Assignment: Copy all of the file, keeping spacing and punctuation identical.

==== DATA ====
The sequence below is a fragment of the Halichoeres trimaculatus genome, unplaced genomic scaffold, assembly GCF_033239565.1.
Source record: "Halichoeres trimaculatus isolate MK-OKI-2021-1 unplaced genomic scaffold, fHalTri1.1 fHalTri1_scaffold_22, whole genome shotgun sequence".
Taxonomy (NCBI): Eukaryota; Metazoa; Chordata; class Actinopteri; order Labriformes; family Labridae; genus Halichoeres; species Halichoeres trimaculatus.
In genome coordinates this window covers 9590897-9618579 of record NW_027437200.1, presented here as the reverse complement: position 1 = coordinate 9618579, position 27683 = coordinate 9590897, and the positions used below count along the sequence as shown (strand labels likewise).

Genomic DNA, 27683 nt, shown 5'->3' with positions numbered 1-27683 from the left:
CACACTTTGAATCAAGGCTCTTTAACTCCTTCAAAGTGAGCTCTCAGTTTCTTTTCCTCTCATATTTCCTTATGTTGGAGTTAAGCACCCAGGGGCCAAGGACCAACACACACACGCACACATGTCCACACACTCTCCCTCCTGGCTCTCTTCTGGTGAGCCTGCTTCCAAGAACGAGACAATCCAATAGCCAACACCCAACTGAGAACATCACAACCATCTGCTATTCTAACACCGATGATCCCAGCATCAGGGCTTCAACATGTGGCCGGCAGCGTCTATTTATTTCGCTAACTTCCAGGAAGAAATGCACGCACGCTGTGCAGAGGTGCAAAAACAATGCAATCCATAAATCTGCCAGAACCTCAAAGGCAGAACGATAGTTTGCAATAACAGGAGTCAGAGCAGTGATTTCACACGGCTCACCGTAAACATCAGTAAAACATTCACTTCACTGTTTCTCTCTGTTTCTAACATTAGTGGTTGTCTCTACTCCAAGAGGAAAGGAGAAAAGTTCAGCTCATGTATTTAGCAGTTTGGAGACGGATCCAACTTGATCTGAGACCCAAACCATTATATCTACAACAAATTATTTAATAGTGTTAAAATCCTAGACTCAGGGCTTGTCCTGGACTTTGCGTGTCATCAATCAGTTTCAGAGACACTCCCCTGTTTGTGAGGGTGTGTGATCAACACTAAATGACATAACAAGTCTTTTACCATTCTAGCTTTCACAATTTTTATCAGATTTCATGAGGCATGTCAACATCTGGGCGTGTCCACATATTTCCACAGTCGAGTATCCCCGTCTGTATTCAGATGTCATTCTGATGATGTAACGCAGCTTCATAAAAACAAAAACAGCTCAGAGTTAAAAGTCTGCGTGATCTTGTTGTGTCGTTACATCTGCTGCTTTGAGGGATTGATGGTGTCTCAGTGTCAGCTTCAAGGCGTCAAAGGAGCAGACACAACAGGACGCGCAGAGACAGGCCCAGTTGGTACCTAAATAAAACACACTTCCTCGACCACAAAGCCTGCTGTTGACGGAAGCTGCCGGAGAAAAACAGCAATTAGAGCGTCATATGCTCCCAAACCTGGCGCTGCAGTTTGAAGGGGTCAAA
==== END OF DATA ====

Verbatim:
The sequence below is a fragment of the Halichoeres trimaculatus genome, unplaced genomic scaffold, assembly GCF_033239565.1.
Source record: "Halichoeres trimaculatus isolate MK-OKI-2021-1 unplaced genomic scaffold, fHalTri1.1 fHalTri1_scaffold_22, whole genome shotgun sequence".
Taxonomy (NCBI): Eukaryota; Metazoa; Chordata; class Actinopteri; order Labriformes; family Labridae; genus Halichoeres; species Halichoeres trimaculatus.
In genome coordinates this window covers 9590897-9618579 of record NW_027437200.1, presented here as the reverse complement: position 1 = coordinate 9618579, position 27683 = coordinate 9590897, and the positions used below count along the sequence as shown (strand labels likewise).

Genomic DNA, 27683 nt, shown 5'->3' with positions numbered 1-27683 from the left:
CACACTTTGAATCAAGGCTCTTTAACTCCTTCAAAGTGAGCTCTCAGTTTCTTTTCCTCTCATATTTCCTTATGTTGGAGTTAAGCACCCAGGGGCCAAGGACCAACACACACACGCACACATGTCCACACACTCTCCCTCCTGGCTCTCTTCTGGTGAGCCTGCTTCCAAGAACGAGACAATCCAATAGCCAACACCCAACTGAGAACATCACAACCATCTGCTATTCTAACACCGATGATCCCAGCATCAGGGCTTCAACATGTGGCCGGCAGCGTCTATTTATTTCGCTAACTTCCAGGAAGAAATGCACGCACGCTGTGCAGAGGTGCAAAAACAATGCAATCCATAAATCTGCCAGAACCTCAAAGGCAGAACGATAGTTTGCAATAACAGGAGTCAGAGCAGTGATTTCACACGGCTCACCGTAAACATCAGTAAAACATTCACTTCACTGTTTCTCTCTGTTTCTAACATTAGTGGTTGTCTCTACTCCAAGAGGAAAGGAGAAAAGTTCAGCTCATGTATTTAGCAGTTTGGAGACGGATCCAACTTGATCTGAGACCCAAACCATTATATCTACAACAAATTATTTAATAGTGTTAAAATCCTAGACTCAGGGCTTGTCCTGGACTTTGCGTGTCATCAATCAGTTTCAGAGACACTCCCCTGTTTGTGAGGGTGTGTGATCAACACTAAATGACATAACAAGTCTTTTACCATTCTAGCTTTCACAATTTTTATCAGATTTCATGAGGCATGTCAACATCTGGGCGTGTCCACATATTTCCACAGTCGAGTATCCCCGTCTGTATTCAGATGTCATTCTGATGATGTAACGCAGCTTCATAAAAACAAAAACAGCTCAGAGTTAAAAGTCTGCGTGATCTTGTTGTGTCGTTACATCTGCTGCTTTGAGGGATTGATGGTGTCTCAGTGTCAGCTTCAAGGCGTCAAAGGAGCAGACACAACAGGACGCGCAGAGACAGGCCCAGTTGGTACCTAAATAAAACACACTTCCTCGACCACAAAGCCTGCTGTTGACGGAAGCTGCCGGAGAAAAACAGCAATTAGAGCGTCATATGCTCCCAAACCTGGCGCTGCAGTTTGAAGGGGTCAAA